Legal Articles

Doll-WebSized2.jpg“FORE!” - Assumption of the Risk in SportsBY ADAM DOLL | HOPKINS & HUEBNER, P.C. | ADEL OFFICE

The weather here in central Iowa certainly has not been cooperating, but as I write this it is starting to feel like spring...which can only mean that it’s time for baseball and golf. I enjoy both baseball and golf, and the legal doctrine of “assumption of the risk” comes to my mind each spring when these sports start to get into full “swing” (pun intended). 

Assumption of the risk can act as a defense which can bar or reduce a plaintiff's right to recovery against a negligent person/company, if the defendant can demonstrate that the plaintiff voluntarily and knowingly assumed the risks at issue inherent to the dangerous activity in which he/she was participating (or spectating) at the time of his or her injury.  In the foul ball scenario, a stadium owner owes a duty of care to its spectators to provide reasonable protection from foul balls.  The protective screening behind home plate is a prime example. But fans that sit in unscreened seats may be deemed to have assumed the risk of being struck by foul balls entering the stands in the ordinary course of play. You may have noticed that many baseball teams have extended the protective netting further down the first and third baselines to prevent both injuries and liability.  Generally speaking, if a spectator is injured outside of the netting area, the stadium owner’s liability for the injury is lessened or eliminated.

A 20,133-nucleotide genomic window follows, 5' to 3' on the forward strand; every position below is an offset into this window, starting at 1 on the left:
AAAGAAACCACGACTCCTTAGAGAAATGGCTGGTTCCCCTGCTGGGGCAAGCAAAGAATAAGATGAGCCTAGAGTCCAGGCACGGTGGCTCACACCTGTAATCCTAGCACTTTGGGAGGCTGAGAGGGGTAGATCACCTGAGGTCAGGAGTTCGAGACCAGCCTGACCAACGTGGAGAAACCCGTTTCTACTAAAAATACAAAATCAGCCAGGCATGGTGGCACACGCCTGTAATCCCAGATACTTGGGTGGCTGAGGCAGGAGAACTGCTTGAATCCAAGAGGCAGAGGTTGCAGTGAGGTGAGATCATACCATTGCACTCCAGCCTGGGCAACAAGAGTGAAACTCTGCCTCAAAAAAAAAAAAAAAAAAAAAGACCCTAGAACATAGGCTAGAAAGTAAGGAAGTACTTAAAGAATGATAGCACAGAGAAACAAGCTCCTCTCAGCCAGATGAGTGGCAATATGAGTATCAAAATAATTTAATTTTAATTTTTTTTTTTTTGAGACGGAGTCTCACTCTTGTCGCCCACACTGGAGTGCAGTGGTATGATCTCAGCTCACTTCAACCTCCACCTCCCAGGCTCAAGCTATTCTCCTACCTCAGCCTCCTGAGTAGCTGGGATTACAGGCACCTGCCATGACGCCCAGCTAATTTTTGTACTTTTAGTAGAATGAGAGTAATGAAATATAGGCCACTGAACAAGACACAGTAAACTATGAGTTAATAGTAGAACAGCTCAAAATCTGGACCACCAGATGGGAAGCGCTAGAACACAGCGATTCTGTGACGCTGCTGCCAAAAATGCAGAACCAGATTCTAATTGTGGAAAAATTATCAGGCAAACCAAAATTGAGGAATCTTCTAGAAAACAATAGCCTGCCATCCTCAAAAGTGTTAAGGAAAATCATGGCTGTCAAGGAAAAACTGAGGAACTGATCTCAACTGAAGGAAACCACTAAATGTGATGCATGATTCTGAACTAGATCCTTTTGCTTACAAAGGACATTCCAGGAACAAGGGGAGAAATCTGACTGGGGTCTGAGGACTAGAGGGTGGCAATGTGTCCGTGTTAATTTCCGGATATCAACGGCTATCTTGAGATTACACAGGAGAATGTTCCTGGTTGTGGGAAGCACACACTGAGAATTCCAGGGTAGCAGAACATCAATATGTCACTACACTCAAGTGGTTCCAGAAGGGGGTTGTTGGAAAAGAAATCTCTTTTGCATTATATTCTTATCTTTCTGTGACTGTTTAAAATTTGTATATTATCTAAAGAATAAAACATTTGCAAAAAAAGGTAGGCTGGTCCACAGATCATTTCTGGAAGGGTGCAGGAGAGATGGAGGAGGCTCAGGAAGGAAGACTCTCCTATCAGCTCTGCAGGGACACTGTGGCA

In golf, a common injury involves golfers getting struck by errant golf balls. As a general rule, the golfer hitting the ball is under a duty to exercise ordinary care for the safety of persons that may be struck by the ball. The duty to warn others in the vicinity exists after striking the ball if it becomes apparent that the shot after the golfer shot is errant. As we all know, the standard warning shouted by golfers in this situation is to yell “FORE!”  Due to my lack of precision shot accuracy I’ve been known to make liberal use of this warning on the course.  

There are more specific details and nuances to the above general rules, and liability is always dependent on the specific facts of each case. For your protection, when you go to a baseball game keep your head up (or down) for those foul balls, and when you are striking balls on the course, hit ‘em straight OR yell “FORE”!